Mixing It Up
As Building Regulations tighten on carbon emissions, energy reduction and mandatory renewable energy targets, the task for designers becomes harder and harder. Bobby Gilbert of Bobby Gilbert and Associates explains how a new design tool is making sustainable design easier.The process of calculating CO2 emissions for a development is one of first calculating energy demands (different buildings have different energy demands for heating, cooling, hot water, and power for electrical appliances), then selecting energy supply systems and calculating how much fuel these supply systems will use. It is the burning of fuel, directly or indirectly – such as at a power station to produce electricity – that results in CO2 emissions, with different fuels producing different quantities.
Whilst this process is not rocket science it requires a methodical approach if it is not to result in confusion. Consider a mixed use development with a range of building types each of which have different energy demands. The energy supply strategy could be based around a number of systems including solar hot water, photovoltaic power, ground source heat pumps, combined heat and power, and so on, as well as conventional gas boilers and grid sourced electricity. These systems will have varying efficiencies which, combined with the type of fuel they use, will result in a wide variety of levels of CO2 emissions. Now add in costs for the various components (both capital and running costs) as well as the cost of fuel and perhaps even the polluting cost of the CO2 emissions. The calculation of emissions and costs starts to become more complicated, though not insurmountable if you keep a cool head.
The complications really start with the “what if?” studies. What if we use ground source heat pumps instead of gas boilers? What if we put wind turbines on the site instead of photovoltaic panels? What if the price of fuel doubles in the next 10 years? These sorts of questions and many others should be asked right at the very start of a design process. The trouble is keeping track of all the assumptions you make when doing the different calculations, so that when asked what made option A better than option B in 12 months time you can give a clear and confident answer rather than have to wade through a mass of confusing spreadsheets.
Carbon Mixer is designed to make this process consistent, reliable and robust. It stores the characteristics of buildings, heating, cooling, power, and renewable systems in a database from which it is easy to mix and match combinations and find CO2 emissions and costs. Any interesting scenarios can be saved in a project file which can be archived with other project data, or emailed to a colleague for discussion, and at any time in the future can be easily reproduced. The strong use of graphics during the data input stage means that users can see instantly how a mix is working and where strengths and weaknesses lie. This aspect is particularly useful in discussions with clients and other professionals who can instantly see the impact of a proposed change to the energy strategy.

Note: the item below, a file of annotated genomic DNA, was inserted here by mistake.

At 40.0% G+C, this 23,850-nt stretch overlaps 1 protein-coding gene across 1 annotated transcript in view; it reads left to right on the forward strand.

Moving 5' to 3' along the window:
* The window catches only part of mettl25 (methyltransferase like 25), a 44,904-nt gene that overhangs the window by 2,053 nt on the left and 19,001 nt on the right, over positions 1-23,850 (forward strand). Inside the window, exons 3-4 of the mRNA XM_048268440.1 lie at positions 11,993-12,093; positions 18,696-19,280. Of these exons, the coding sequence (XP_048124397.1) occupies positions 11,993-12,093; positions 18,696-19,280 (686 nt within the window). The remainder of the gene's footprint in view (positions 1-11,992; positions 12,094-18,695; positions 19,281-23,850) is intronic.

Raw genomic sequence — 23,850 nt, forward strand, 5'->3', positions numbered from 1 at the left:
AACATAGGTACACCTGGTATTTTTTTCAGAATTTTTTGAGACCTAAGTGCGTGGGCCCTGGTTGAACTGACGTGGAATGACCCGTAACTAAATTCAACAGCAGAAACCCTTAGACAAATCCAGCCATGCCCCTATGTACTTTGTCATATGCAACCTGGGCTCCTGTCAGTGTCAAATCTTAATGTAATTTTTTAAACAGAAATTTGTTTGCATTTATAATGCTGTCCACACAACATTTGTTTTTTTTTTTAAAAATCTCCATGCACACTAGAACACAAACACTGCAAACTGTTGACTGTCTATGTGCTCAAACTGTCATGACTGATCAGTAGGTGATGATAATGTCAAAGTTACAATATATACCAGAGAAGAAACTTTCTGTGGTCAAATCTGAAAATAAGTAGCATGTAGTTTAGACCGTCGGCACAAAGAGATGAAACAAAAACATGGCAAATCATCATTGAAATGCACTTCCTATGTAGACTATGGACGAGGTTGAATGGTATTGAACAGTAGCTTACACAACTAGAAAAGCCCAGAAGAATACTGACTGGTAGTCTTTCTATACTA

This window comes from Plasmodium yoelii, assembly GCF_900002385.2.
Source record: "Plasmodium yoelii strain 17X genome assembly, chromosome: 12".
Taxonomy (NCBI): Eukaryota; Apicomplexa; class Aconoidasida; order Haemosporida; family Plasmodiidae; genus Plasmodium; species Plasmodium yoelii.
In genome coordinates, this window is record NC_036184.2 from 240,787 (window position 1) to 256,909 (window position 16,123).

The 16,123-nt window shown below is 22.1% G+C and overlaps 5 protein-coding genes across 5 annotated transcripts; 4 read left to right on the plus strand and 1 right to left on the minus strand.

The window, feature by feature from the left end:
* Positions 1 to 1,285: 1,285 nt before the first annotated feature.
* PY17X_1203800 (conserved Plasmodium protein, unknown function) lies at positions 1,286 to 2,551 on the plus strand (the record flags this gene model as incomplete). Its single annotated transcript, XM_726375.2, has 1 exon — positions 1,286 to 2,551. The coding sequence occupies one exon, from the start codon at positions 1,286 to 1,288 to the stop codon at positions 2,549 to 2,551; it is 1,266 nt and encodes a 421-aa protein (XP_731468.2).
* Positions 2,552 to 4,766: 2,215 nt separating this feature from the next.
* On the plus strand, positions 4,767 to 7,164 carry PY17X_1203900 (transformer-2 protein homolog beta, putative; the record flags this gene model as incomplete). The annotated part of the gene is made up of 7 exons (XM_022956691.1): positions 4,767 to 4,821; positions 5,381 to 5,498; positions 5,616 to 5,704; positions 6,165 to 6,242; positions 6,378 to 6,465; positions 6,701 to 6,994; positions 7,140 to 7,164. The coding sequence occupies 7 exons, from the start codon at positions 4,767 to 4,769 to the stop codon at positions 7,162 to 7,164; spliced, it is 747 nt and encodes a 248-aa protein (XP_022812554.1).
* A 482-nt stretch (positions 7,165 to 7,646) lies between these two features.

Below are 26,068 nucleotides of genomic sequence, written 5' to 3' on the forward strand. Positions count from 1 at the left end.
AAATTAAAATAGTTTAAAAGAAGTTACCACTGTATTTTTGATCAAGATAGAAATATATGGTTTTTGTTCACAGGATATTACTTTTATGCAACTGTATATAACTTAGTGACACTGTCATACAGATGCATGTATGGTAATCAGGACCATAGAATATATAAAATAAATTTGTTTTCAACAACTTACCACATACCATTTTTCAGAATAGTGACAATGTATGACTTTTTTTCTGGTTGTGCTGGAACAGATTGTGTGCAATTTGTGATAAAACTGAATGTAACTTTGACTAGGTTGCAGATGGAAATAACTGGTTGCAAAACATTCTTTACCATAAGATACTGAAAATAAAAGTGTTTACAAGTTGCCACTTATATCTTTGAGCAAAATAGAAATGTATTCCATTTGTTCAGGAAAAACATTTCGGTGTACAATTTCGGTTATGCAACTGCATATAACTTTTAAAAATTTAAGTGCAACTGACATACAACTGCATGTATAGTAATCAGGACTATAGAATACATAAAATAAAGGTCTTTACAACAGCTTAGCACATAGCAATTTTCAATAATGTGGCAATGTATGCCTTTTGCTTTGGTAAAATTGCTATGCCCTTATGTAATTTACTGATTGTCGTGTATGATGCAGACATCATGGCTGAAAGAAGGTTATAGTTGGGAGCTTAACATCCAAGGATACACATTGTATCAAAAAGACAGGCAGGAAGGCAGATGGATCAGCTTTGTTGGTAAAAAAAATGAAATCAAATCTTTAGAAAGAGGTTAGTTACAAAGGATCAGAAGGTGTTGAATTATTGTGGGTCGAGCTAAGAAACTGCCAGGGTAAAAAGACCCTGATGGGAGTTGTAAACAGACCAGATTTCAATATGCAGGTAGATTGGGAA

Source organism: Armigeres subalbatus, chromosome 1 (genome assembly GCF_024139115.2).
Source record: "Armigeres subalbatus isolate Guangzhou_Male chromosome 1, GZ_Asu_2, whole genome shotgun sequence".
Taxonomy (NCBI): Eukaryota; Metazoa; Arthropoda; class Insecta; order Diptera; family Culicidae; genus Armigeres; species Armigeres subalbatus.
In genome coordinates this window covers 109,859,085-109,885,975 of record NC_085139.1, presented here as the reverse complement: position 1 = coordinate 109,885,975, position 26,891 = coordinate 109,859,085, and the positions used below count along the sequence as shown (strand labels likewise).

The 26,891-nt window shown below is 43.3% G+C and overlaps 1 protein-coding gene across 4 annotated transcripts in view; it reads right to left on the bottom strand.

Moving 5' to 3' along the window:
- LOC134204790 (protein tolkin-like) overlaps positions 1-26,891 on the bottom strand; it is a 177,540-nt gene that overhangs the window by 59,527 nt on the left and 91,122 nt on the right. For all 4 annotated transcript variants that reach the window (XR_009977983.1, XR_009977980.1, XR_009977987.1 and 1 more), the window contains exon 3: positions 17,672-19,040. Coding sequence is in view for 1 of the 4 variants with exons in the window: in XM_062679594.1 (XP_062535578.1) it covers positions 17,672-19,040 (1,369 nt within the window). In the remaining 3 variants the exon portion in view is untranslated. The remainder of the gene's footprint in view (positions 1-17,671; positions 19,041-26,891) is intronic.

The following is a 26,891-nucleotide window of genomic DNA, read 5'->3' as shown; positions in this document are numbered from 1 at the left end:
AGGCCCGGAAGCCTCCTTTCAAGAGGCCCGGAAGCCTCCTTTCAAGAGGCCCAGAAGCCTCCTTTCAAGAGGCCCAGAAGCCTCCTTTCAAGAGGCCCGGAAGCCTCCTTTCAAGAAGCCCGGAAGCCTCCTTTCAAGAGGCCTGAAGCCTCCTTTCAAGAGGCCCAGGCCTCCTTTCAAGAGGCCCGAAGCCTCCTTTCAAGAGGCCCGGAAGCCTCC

Carbon Mixer is used by architects, developers, energy consultants, and local authorities in order to have a clear and transparent language for energy strategies. It is the recommended tool by the 21 local authorities forming the North East Assembly in the UK.
The following is an example in Ireland using the Malahide Road project by Joseph Little Architects . This project is described in detail in a separate article (ed. – See In Transit ).
First it is necessary to get an estimate of the building energy demands. Carbon Mixer comes with estimates for typical “building regulation” houses and “low energy” houses however if possible a more accurate estimate of energy demand should be used. This could be from fuel bills for an existing building or from a simulation of demands in a building at the design stage. Ireland has just introduced the DEAP assessment process which is now required for all domestic buildings and this is a good place to get an initial estimate of the likely building demands.
The DEAP assessment of Malahide Road gave an annual space heating requirement estimate of 8006 kWh. Note that this is the heating demand, not the amount of gas or other fuel required which will generally be higher as boilers are less than 100% efficient. The fuel use will be calculated by Carbon Mixer.
The hot water heating requirement was 4049 kWh. Some of this requirement was assumed to be met by solar hot water in the DEAP assessment; it is important to include all of the demand even if it has nominally been split. This is so that Carbon Mixer can be used to consider other scenarios which may have different amounts of solar hot water provision.
Electrical appliance requirement from DEAP was 1847 kWh. DEAP currently only considers electrical energy required for lighting and for heating system pumps and fans as this is all that is required by current Irish building regulations. If a truly zero carbon home was being designed it would be necessary to also include an estimate for electrical use of other appliances in the home, such as washing machines, TVs, cookers and computers. One source of an estimate for the demand of these items is the UK code for sustainable homes which requires all demands to be included before calculating the base CO2 emissions. Strangely this is only done at the highest level (level 6) of the code. Other levels don’t include additional appliances when making comparisons. This is a source of much confusion in the UK which hopefully won’t be repeated in Ireland.